You can make your own plant milk, especially if you have a strong blender. I have made my own flaxseed milk (amazingly flax seeds and water can whip up into a nice creamy milky substance and I add dates and calcium powder and vegan D drops to it. Omega 3s are already in there lol). I have also made my own almond milk and coconut milk. Still haven't gotten around to making my own rice milk but I hear that is one of the easiest to make. Very little ingredients are needed for homemade plant milks. And it's all real food.
As others said, there are a variety of plant milks and some brands have less additives in them than others. For soymilk, if I drink that, I buy it organic with only a few ingredients and always with whole soybeans (some are made with soy flour). Some hemp milks are made with very few ingredients and without carageenan. Check out this list (scroll to middle of table for nondairy stuff) for plant based nondairy alternatives without carrageenan:
I very rarely use margarine or Earth Balance or other butter substitutes. For baking sometimes I just use oil such as coconut oil or extra virgin olive oil. Coconut oil or coconut butter is somewhat of a solid too and can be used in place of butter for some stuff. So can nut butters or peanut butter or tahini. A few times a year I might use Earth Balance. On toast I often have homemade bean spreads or hummus, or applesauce, or salsa, or nut butter.
As a substitute for eggs in baking and leavening:
tofu, flax seeds, chia seeds, hemp seeds, applesauce, pumpkin, tomato paste (for veggie burgers), chickpea flour (make great omelets), almond flour, cornstarch or potato/tapioca starches, agar flakes, plant milk and lemon juice or vinegar for "buttermilk", banana, avocado. Avocado works very well in place of egg for making mayonnaise and for making chocolate pudding (with maple syrup and cocoa powder it makes a very rich frosting or pudding).
Also, just so people are aware, many omnivore foods have carageenan in them. I have looked at food labels on omnivore foods such as mayonnaise, breads, crackers, margarines, and other processed foods and I have seen carageenan mentioned on them quite often. And guar gum, xanthm gum etc. Personally I don't think these particular additives are all that bad as far as health risk unless a person has an allergy or intolerance to them. Carageenan is simply a type of sea vegetable. I have been drinking plant milks for many years and have not developed any strange or unusual problems. Back when I consumed dairy I was sick all the time with digestive problems and sinus issues. My digestion is SO MUCH better as a vegan. I do keep processed prepackaged foods to a minimum though and concentrate more on dried beans, whole grains (millet, buckwheat groats, quinoa, brown and wild rice, bulgur and oats etc), fresh or frozen fruits and veggies, sometimes organic tofu and tempeh or chickpea flour and so on. Stuff like Cliff bars, vegan meats and cheeses, vegan breads etc are treats or occasional foods for me, not staples.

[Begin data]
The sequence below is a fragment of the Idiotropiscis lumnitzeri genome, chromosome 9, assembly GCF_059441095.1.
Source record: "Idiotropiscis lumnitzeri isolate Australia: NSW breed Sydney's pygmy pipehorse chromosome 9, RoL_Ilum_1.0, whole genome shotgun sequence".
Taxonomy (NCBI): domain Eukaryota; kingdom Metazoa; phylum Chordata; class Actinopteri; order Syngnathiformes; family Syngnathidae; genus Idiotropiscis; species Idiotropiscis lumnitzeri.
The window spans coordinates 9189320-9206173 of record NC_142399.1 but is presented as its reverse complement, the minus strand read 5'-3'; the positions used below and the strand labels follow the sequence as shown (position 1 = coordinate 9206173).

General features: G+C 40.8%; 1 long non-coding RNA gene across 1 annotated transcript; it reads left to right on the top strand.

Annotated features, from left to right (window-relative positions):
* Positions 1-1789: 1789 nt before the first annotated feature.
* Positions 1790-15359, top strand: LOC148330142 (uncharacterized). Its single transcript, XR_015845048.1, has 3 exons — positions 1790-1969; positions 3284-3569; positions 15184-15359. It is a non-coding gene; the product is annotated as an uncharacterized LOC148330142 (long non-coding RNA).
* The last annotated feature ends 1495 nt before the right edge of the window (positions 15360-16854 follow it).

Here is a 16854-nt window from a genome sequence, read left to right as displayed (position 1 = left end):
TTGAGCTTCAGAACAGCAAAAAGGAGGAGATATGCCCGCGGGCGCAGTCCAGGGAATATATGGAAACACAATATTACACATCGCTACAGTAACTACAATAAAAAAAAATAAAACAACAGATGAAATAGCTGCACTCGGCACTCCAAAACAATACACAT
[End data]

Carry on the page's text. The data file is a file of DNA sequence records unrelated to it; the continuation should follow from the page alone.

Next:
As far as cheese, I am not a huge fan of it and rarely consume the processed vegan cheeses. I might have Daiya two or three times a year. I do however use nutritional yeast once or twice a week and I suppose some would consider that processed. I use it with sweet potato or pumpkin and tofu to whip up a rich vegan "cheese" sauce to go over my baked potatoes or other dish, or add it with almonds or sunflower seeds to my blender and grind up some "Parmesan cheese" to sprinkle on stuff. That's the extent of my cheese usage lol. Once a year or so I like to make my own vegan nut cheese with almonds, nutritional yeast, agar flakes, plant milk, and spices to make a harder sliceable "cheese". I really don't miss cheese at all. I was not a fan of it as an omnivore and avoided it like the plague since 2003 as I would get terrible cramps, diarrhea and bloat. I have found so many other creative ways to make stuff like pizzas (white bean spread or hummus or other tahini based spread makes a great substitute for cheese on pizza), grilled sandwiches (think sliced avocado and tomato sandwiches grilled with just a hint of coconut or olive oil on the bread for grilling), ricotta for lasagna or manicotti filling using sweet potato or butternut squash, tofu, and nutritional yeast, alfredo sauce using ground almonds and plant milk etc.
I think there is a stereotype that vegan food is all processed substitutes of "real" food. Like omnivore food, there is vegan junk food too. But the meat and cheese processed alternatives are not generally vegan staples. I don't know too many people that could afford to eat them all the time. If you look into many vegan whole foods cookbooks and nutrition books you will find a wealth of plant food that is as natural as you can get. Fruits and vegetables and some nuts/seeds can be picked from a plant or tree and eaten as is. Can't say the same for meat and dairy, which has to be pasteurized, skinned, deboned, drained of blood, heated, filtered, and preserved in order to be safely edible. Often animals are fed antibiotics or cheap grains and their natural hormones are laced in the food they become as well. Though dairy milk can be consumed raw, there is a good reason why pasteurization was invented. And the environmental and ethical expense of producing that milk just isn't worth it.